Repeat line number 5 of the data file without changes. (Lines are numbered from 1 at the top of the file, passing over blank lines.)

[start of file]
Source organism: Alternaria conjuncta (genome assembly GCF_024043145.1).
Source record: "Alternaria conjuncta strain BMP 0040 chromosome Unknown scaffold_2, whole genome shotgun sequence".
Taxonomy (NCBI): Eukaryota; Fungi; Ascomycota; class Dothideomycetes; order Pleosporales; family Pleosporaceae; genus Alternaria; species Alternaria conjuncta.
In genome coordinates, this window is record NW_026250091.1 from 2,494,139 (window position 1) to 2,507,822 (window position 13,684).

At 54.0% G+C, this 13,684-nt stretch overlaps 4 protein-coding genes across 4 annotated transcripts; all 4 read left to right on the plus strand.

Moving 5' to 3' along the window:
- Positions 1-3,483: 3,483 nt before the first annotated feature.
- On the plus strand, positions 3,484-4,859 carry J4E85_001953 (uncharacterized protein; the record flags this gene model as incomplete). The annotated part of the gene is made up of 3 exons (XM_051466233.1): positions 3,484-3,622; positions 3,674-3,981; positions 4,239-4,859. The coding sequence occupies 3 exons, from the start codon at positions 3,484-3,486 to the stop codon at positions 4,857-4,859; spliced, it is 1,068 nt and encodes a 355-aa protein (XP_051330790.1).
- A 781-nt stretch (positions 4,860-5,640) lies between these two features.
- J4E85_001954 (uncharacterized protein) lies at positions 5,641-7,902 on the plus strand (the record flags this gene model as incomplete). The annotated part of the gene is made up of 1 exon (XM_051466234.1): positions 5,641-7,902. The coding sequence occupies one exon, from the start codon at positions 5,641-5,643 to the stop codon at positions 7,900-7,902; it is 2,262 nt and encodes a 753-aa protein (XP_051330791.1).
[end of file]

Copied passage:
At 54.0% G+C, this 13,684-nt stretch overlaps 4 protein-coding genes across 4 annotated transcripts; all 4 read left to right on the plus strand.